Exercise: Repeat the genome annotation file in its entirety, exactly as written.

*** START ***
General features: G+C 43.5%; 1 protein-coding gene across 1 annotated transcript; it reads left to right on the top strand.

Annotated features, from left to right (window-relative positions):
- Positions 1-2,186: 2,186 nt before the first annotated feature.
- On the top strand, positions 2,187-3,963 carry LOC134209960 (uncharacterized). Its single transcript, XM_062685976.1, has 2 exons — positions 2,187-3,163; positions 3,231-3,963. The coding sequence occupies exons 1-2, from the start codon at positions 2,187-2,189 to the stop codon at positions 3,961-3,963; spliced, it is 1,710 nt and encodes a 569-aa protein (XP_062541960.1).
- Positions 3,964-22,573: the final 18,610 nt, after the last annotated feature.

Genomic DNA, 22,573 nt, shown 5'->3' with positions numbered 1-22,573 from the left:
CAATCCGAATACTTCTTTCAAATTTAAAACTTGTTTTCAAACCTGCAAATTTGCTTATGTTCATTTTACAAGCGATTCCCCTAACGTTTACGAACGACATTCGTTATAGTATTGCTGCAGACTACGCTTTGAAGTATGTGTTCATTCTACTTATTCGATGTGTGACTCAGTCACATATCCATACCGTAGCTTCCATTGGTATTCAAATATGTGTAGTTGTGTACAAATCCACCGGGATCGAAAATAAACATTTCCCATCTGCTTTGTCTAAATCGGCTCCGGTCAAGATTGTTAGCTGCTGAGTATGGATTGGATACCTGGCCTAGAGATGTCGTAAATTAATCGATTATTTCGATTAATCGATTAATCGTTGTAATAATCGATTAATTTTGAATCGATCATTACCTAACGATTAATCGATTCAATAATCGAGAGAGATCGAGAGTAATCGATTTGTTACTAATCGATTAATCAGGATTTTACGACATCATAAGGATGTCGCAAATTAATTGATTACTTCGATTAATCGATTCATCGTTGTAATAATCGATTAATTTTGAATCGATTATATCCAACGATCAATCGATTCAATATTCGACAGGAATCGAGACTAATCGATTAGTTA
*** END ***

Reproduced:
General features: G+C 43.5%; 1 protein-coding gene across 1 annotated transcript; it reads left to right on the top strand.

Annotated features, from left to right (window-relative positions):
- Positions 1-2,186: 2,186 nt before the first annotated feature.
- On the top strand, positions 2,187-3,963 carry LOC134209960 (uncharacterized). Its single transcript, XM_062685976.1, has 2 exons — positions 2,187-3,163; positions 3,231-3,963. The coding sequence occupies exons 1-2, from the start codon at positions 2,187-2,189 to the stop codon at positions 3,961-3,963; spliced, it is 1,710 nt and encodes a 569-aa protein (XP_062541960.1).
- Positions 3,964-22,573: the final 18,610 nt, after the last annotated feature.

Genomic DNA, 22,573 nt, shown 5'->3' with positions numbered 1-22,573 from the left:
CAATCCGAATACTTCTTTCAAATTTAAAACTTGTTTTCAAACCTGCAAATTTGCTTATGTTCATTTTACAAGCGATTCCCCTAACGTTTACGAACGACATTCGTTATAGTATTGCTGCAGACTACGCTTTGAAGTATGTGTTCATTCTACTTATTCGATGTGTGACTCAGTCACATATCCATACCGTAGCTTCCATTGGTATTCAAATATGTGTAGTTGTGTACAAATCCACCGGGATCGAAAATAAACATTTCCCATCTGCTTTGTCTAAATCGGCTCCGGTCAAGATTGTTAGCTGCTGAGTATGGATTGGATACCTGGCCTAGAGATGTCGTAAATTAATCGATTATTTCGATTAATCGATTAATCGTTGTAATAATCGATTAATTTTGAATCGATCATTACCTAACGATTAATCGATTCAATAATCGAGAGAGATCGAGAGTAATCGATTTGTTACTAATCGATTAATCAGGATTTTACGACATCATAAGGATGTCGCAAATTAATTGATTACTTCGATTAATCGATTCATCGTTGTAATAATCGATTAATTTTGAATCGATTATATCCAACGATCAATCGATTCAATATTCGACAGGAATCGAGACTAATCGATTAGTTA